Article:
Kinematic patterns on the star excursion balance test and y-balance test and postural stability in individuals with chronic ankle instability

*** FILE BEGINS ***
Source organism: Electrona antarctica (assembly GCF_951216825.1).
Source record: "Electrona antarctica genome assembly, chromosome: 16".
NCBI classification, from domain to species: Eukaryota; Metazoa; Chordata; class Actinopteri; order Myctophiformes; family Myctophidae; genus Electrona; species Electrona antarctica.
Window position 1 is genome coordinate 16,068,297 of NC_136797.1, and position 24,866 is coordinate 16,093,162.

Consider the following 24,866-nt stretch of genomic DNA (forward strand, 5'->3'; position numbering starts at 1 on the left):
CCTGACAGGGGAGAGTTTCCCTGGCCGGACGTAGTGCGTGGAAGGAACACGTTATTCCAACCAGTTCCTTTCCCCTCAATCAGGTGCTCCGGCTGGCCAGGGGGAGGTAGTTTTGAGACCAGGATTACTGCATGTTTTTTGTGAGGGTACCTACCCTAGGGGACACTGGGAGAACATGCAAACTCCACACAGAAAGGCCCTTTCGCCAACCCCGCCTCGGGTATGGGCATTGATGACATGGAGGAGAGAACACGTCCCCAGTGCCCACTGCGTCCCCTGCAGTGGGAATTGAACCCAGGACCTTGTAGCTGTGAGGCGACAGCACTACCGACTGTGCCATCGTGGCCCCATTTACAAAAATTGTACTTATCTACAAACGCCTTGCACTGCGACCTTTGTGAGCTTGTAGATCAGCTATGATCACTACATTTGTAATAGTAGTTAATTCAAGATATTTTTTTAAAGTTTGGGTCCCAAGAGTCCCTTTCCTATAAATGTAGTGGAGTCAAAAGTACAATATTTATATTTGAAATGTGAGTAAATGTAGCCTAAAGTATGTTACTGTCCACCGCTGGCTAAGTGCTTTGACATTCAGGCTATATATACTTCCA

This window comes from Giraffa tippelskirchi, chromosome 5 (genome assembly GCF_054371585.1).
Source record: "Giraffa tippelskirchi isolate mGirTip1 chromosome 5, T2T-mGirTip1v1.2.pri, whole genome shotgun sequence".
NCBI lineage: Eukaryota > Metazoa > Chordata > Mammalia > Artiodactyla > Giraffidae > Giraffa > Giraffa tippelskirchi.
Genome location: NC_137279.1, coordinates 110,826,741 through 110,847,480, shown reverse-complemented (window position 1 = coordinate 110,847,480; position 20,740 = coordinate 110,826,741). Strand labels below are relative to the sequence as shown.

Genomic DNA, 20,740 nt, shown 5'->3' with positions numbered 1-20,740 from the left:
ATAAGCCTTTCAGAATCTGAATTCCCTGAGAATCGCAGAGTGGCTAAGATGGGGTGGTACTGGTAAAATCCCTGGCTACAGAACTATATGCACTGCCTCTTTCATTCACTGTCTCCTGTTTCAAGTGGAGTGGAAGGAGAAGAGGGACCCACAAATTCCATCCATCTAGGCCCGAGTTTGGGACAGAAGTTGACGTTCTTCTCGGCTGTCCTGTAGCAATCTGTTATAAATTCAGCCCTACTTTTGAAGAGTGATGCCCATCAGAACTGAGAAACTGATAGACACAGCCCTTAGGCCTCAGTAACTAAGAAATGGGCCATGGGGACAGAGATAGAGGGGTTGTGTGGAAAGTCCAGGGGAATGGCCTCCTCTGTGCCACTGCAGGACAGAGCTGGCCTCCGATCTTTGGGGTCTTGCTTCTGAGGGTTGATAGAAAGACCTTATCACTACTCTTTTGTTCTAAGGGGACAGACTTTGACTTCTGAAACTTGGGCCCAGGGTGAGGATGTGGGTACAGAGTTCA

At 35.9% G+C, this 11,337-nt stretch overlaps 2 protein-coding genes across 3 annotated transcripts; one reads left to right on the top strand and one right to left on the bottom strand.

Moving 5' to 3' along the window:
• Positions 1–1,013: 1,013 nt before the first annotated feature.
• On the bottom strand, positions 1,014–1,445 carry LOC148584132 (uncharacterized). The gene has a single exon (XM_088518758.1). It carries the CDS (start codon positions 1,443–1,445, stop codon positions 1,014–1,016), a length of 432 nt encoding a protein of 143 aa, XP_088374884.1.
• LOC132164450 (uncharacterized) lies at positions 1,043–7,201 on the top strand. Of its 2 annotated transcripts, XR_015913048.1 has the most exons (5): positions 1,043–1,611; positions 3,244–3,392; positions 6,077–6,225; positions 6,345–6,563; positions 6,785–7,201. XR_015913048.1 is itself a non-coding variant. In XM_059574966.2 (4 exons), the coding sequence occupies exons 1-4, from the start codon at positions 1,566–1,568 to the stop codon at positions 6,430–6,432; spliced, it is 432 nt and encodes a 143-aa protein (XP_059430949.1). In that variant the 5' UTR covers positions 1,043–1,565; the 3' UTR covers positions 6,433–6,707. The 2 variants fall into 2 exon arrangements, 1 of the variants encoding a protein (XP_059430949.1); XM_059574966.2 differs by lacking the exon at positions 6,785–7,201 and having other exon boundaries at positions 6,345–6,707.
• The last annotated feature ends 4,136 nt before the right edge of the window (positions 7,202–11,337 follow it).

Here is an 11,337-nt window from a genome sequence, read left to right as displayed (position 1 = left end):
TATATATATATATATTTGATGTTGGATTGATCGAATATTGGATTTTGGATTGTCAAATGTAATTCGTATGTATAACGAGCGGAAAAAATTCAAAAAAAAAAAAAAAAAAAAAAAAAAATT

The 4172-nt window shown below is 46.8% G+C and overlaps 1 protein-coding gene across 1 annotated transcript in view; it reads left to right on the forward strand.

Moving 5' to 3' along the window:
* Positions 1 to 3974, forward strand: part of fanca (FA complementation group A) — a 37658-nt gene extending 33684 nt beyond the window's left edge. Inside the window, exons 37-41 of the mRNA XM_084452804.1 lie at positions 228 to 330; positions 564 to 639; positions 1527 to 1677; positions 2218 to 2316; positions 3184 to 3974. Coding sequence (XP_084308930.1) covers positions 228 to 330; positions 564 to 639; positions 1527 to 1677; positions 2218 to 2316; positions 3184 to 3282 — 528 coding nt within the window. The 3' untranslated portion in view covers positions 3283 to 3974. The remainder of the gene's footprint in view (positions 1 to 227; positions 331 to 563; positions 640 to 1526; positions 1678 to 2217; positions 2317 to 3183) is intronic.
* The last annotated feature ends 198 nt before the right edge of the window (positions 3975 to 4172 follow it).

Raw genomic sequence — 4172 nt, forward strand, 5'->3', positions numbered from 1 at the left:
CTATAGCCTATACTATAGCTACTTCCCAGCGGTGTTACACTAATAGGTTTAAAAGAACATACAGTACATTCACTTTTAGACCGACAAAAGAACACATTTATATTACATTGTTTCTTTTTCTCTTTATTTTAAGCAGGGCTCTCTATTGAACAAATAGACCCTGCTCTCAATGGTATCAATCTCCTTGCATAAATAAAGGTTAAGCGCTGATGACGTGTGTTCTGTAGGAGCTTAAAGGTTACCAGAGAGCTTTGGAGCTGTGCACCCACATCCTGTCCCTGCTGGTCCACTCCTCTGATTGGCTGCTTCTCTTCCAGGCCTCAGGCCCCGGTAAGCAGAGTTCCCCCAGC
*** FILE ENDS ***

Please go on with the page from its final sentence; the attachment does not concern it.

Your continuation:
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Background: The star excursion balance test (SEBT) and Y-balance test (YBT) are similar tests that have been commonly applied to assess dynamic postural stability deficits in the Chronic Ankle Instability (CAI) population. However, they could in fact require different task performance and/or movements to assess dynamic postural stability, as they use different measuring techniques and one uses a platform. The purposes of this study were to determine if there is a significant difference in performance in the kinematic patterns of CAI and control groups on the SEBT and the YBT, and to determine if there is a significant difference in dynamic postural control stability between the groups while performing the SEBT. Methods: 70 participants (35 in the CAI and 35 in the control group) performed in the Anterior (AN), Posteromedial (PM), and Posterolateral (PL) directions of the SEBT (on the single force plate) and the YBT. Also, the kinematics of hip, knee, and ankle joint in sagittal, frontal, and transverse planes were calculated and analyzed. Center of Pressure (COP) data with a sampling rate of 180Hz were collected while performing the SEBT. Findings: Compared with the control group, the CAI group achieved significantly shorter reach distance in the AN and PM reach directions on the SEBT. On the YBT, the CAI group had significantly shorter reach distance in the PM and PL directions compared with the control group. In the CAI group, participants had significantly greater reach distance in the PL direction on the YBT compared with the SEBT. Comparing performance on the SEBT and YBT within each group, significant differences in angular displacement and joint angle at the point of maximum reach at the hip, knee, and ankle in 3 planes were observed. The CAI group had significantly lower A-P COPSD (cm) and COPA-95 (cm2) than the control group while performing the SEBT in the AN, PM, and PL reach directions. Interpretation: Clinicians and researchers should not apply these dynamic postural control tasks interchangeably or compare reach distances from one task to another. Also, clinicians may need to incorporate rehabilitation techniques to challenge COP control during dynamic balance tasks.